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The Yanks are coming...again

By Peter Coates - posted Friday, 11 April 2014

Over the next few days around thirteen hundred US marines will begin their six month visit to the Northern Territory. This has increasing political, economic, military and perhaps social implications for the Northern Territory, Australia generally and the southern Asia-Pacific region.

An article from the US military press agency on the arrival of the marine advance guard includes unintended ironies and what has to be humour : "…Australia and the U.S have fought alongside each other in nearly every major conflict since World War II, a relationship the Australian prime minister and U.S. president make sure remains strong and productive" [followed eventually by] "A smile sat below the eyes of every Marine exiting the plane to be welcomed into Darwin, their new home for the next six months."

Most of the marines are from the 1st Battalion, 5th Marine Regiment based at Camp Pendleton in California. Ferrying them around are four very large Sea Stallion helicopters each capable of lifting 55 troops.


The six month visit (called a "rotation" by the military) of the thirteen hundred is up from 250 marines last year. By 2017 the annual visit may amount to what is promised to be a full 2,500 man Marine Air Ground Task Force. In terms of activities - some marines may attend Exercise Hamel near Townsville - perhaps in June-July 2014. Larger numbers of marines may exercise at the Northern Territory's Bradshaw field training area in August 2014. Marine training with military forces from New Zealand and southeast Asia may also occur

In 2011, during the rapidly forgotten Gillard government, President Obama announced the marine rotational scheme. When Obama visits Australia for the G-20 Summit in BrisbaneNovember 15–16, 2014 it's likely he will reaffirm this alliance commitment. Obama's visit to Australia and his reaffirmation that the marine's will continue to visit will provide a needed boost to the Abbott government just as it did to the fleeting Labor governments.

The visits of US marines in increasing numbers may probably provide the most visible and concrete example of America's alliance with Australia. The visits will grow in importance as the forlorn memory of the joint effort to democratise Afghanistan recedes. As a type of payment for the marine visits Australia has spent several $million upgrading facilities at Robertson Barracks in Darwin, where the marines will be mainly based. Australian purchases of US weapons, such as the F-35 joint strike fighter, are not so obviously linked, but such purchases contribute to the alliance bond that keeps the marines coming.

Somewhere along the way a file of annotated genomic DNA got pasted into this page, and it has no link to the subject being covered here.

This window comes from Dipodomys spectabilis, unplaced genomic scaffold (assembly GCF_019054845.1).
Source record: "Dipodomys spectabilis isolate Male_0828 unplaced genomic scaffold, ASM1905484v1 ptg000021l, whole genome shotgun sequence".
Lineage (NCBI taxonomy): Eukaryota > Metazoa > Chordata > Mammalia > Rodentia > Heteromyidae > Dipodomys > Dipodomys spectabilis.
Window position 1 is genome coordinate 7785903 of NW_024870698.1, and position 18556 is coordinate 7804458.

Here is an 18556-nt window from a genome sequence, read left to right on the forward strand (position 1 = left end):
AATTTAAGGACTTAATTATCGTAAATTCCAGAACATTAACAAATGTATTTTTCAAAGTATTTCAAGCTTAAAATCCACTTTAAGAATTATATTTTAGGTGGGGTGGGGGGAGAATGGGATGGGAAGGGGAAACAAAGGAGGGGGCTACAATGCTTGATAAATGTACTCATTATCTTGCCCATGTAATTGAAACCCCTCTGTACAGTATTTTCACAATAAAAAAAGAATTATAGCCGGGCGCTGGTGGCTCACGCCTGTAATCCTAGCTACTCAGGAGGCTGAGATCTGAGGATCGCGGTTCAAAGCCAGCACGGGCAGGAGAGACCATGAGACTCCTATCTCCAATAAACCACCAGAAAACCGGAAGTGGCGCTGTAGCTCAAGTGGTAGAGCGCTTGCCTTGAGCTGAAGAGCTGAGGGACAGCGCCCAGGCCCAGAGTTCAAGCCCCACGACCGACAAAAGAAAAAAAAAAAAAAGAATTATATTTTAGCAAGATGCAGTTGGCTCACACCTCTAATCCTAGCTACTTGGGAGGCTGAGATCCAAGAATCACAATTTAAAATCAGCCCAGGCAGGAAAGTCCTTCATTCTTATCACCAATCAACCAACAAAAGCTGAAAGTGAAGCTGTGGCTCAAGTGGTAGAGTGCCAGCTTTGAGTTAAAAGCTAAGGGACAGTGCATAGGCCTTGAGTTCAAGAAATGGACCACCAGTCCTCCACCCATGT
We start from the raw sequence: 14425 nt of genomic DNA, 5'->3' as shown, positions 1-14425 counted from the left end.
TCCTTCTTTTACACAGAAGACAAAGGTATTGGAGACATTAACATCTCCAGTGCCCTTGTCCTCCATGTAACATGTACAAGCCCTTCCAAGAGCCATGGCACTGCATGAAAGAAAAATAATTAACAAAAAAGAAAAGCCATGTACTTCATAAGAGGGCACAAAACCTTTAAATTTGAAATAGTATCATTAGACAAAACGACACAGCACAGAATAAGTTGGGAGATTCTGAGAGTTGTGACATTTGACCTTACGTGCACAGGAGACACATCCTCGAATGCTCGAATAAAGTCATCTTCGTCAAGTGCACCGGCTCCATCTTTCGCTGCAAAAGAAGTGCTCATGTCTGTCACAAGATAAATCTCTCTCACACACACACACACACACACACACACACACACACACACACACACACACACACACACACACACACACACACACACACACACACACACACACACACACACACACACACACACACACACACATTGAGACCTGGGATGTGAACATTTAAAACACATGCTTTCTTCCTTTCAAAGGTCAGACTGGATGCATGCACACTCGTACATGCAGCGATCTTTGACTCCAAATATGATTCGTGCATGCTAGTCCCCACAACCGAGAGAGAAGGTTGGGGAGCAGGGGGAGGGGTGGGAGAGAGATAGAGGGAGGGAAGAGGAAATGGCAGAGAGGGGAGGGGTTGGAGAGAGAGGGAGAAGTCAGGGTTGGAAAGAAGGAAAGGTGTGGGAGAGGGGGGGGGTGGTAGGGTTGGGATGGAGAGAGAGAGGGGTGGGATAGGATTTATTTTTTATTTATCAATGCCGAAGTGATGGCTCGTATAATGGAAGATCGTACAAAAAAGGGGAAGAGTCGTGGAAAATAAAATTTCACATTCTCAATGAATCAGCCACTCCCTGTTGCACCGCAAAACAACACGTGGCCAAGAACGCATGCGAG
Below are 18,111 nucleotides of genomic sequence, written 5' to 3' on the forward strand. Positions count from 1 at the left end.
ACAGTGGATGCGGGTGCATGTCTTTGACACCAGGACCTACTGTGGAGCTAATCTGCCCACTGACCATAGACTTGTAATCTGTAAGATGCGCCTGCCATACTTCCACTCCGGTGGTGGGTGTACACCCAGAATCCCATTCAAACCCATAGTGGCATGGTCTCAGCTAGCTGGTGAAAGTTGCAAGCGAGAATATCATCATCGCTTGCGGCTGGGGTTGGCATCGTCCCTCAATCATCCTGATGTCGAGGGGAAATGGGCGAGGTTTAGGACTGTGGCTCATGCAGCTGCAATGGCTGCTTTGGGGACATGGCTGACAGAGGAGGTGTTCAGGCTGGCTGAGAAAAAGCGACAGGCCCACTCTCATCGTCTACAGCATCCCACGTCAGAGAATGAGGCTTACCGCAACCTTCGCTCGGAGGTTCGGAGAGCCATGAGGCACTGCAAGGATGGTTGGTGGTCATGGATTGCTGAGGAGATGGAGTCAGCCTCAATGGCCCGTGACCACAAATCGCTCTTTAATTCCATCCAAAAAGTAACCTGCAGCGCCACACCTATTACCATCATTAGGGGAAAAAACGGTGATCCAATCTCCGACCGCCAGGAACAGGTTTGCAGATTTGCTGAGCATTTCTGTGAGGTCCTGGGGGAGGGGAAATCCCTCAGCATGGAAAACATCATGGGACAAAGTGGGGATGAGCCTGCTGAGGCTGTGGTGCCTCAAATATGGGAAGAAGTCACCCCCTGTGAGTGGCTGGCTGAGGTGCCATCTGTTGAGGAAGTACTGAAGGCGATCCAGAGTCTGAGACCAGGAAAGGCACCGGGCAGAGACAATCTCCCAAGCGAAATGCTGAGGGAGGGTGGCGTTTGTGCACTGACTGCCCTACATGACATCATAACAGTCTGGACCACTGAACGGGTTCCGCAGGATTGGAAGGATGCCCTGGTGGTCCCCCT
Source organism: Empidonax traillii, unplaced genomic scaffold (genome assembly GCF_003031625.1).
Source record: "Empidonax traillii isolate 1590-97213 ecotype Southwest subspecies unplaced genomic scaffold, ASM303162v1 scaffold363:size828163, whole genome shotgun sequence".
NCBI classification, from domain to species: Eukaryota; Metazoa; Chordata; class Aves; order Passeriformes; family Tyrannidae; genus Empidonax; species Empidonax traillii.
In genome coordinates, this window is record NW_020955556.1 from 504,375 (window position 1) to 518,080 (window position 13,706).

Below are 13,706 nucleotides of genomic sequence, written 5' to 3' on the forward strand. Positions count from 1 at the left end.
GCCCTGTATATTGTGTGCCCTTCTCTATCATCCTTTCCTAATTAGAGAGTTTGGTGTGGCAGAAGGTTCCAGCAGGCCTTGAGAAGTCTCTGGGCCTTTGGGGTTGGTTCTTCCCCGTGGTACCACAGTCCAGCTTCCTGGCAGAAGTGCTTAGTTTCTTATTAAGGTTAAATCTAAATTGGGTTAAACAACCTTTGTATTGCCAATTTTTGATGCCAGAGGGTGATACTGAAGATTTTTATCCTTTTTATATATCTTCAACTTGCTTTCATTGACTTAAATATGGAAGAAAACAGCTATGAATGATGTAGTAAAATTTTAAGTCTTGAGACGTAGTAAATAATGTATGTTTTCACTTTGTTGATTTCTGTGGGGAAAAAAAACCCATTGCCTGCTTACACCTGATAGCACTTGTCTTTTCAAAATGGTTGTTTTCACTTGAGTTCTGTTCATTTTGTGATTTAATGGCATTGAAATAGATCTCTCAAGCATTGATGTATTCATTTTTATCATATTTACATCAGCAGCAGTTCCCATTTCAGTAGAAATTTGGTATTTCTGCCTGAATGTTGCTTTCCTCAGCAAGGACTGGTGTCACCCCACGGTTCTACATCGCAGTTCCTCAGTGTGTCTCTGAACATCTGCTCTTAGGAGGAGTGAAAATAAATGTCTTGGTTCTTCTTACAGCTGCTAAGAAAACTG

In terms of Obama's foreign policy platform the marine visit may also be the most tangible sign of the US pivot or rebalance to our part of the southern Asia-Pacific. The threat always exists that US attention may be distracted by its other global concerns - in Africa, the Middle East or Ukraine-Eastern Europe - instead. Keeping US attention focussed on our own region pays and also costs.

This part-time US marine presence may also be perceived as a largely symbolic counter-weight to a recent increase in Chinese naval activity close to Australia's shores. The surprising appearance in the Timor Sea, two months ago, of a Chinese flotilla of two destroyers and an amphibious assault ship was played down by the Australian and Indonesian governments. Up to eight Chinese warships off Western Australia hunting for MH370 appears excessive, even for such an important search effort. In the face of a relatively low-key (compared to China) US naval presence in the search for MH370 the marine visit is all the more important.

Australian and US authorities insist that these marine six month visits will not build up to a permanent marine base presence in Australia, but some are sceptical. Some in the Darwin community, like BaseWatch have serious concerns about the impact marines will have on Darwin. They don't want a repeat of the issues, including aircraft noise and violent crime, that residents of Okinawa face from permanent US bases. US military public affairs officer Lieutenant Savannah Moyer insists that a midnight curfew on marines, known as the "Cinderella curfew", will reduce the chance of bad behaviour. In any case the Northern Territory Chief Minister Adam Giles has underlined the economic benefits the marines bring when he estimates they contribute around $5 million to the local economy.


So the marines bring a plethora of political, military, economic and possible social issues. Their arrival may be timely for Australia or may just send the wrong signals to China. A six month presence may make more sense if it became permanent. But how important is Australia's autonomy and sovereignty?

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About the Author

Peter Coates has been writing articles on military, security and international relations issues since 2006. In 2014 he completed a Master’s Degree in International Relations, with a high distinction average. His website is Submarine Matters.

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